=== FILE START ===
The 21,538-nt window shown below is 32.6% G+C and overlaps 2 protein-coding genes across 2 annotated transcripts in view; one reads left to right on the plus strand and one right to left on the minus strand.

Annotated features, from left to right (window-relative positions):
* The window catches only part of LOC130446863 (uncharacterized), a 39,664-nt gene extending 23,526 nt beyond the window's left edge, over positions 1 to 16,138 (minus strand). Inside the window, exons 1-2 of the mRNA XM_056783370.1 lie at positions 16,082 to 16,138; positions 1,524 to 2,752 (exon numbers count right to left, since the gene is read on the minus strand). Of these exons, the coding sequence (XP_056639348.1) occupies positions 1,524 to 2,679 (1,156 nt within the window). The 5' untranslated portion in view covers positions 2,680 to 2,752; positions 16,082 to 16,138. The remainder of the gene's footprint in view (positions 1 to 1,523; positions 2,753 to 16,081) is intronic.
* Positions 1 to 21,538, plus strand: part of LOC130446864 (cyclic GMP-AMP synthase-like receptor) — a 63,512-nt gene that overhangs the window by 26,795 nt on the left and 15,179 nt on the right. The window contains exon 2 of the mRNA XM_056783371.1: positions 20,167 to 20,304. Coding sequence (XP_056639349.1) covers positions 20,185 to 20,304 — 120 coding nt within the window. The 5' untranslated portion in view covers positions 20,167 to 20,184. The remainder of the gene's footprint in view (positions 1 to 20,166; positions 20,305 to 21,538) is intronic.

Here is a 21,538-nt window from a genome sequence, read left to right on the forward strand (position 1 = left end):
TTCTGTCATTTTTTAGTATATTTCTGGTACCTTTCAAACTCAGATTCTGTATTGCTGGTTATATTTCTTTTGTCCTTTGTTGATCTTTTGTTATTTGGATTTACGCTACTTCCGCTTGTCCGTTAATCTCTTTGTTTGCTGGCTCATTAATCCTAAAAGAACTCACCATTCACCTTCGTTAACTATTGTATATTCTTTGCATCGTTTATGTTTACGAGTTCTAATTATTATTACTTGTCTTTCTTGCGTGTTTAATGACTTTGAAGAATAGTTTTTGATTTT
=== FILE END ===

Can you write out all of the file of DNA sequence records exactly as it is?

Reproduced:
The 21,538-nt window shown below is 32.6% G+C and overlaps 2 protein-coding genes across 2 annotated transcripts in view; one reads left to right on the plus strand and one right to left on the minus strand.

Annotated features, from left to right (window-relative positions):
* The window catches only part of LOC130446863 (uncharacterized), a 39,664-nt gene extending 23,526 nt beyond the window's left edge, over positions 1 to 16,138 (minus strand). Inside the window, exons 1-2 of the mRNA XM_056783370.1 lie at positions 16,082 to 16,138; positions 1,524 to 2,752 (exon numbers count right to left, since the gene is read on the minus strand). Of these exons, the coding sequence (XP_056639348.1) occupies positions 1,524 to 2,679 (1,156 nt within the window). The 5' untranslated portion in view covers positions 2,680 to 2,752; positions 16,082 to 16,138. The remainder of the gene's footprint in view (positions 1 to 1,523; positions 2,753 to 16,081) is intronic.
* Positions 1 to 21,538, plus strand: part of LOC130446864 (cyclic GMP-AMP synthase-like receptor) — a 63,512-nt gene that overhangs the window by 26,795 nt on the left and 15,179 nt on the right. The window contains exon 2 of the mRNA XM_056783371.1: positions 20,167 to 20,304. Coding sequence (XP_056639349.1) covers positions 20,185 to 20,304 — 120 coding nt within the window. The 5' untranslated portion in view covers positions 20,167 to 20,184. The remainder of the gene's footprint in view (positions 1 to 20,166; positions 20,305 to 21,538) is intronic.

Here is a 21,538-nt window from a genome sequence, read left to right on the forward strand (position 1 = left end):
TTCTGTCATTTTTTAGTATATTTCTGGTACCTTTCAAACTCAGATTCTGTATTGCTGGTTATATTTCTTTTGTCCTTTGTTGATCTTTTGTTATTTGGATTTACGCTACTTCCGCTTGTCCGTTAATCTCTTTGTTTGCTGGCTCATTAATCCTAAAAGAACTCACCATTCACCTTCGTTAACTATTGTATATTCTTTGCATCGTTTATGTTTACGAGTTCTAATTATTATTACTTGTCTTTCTTGCGTGTTTAATGACTTTGAAGAATAGTTTTTGATTTT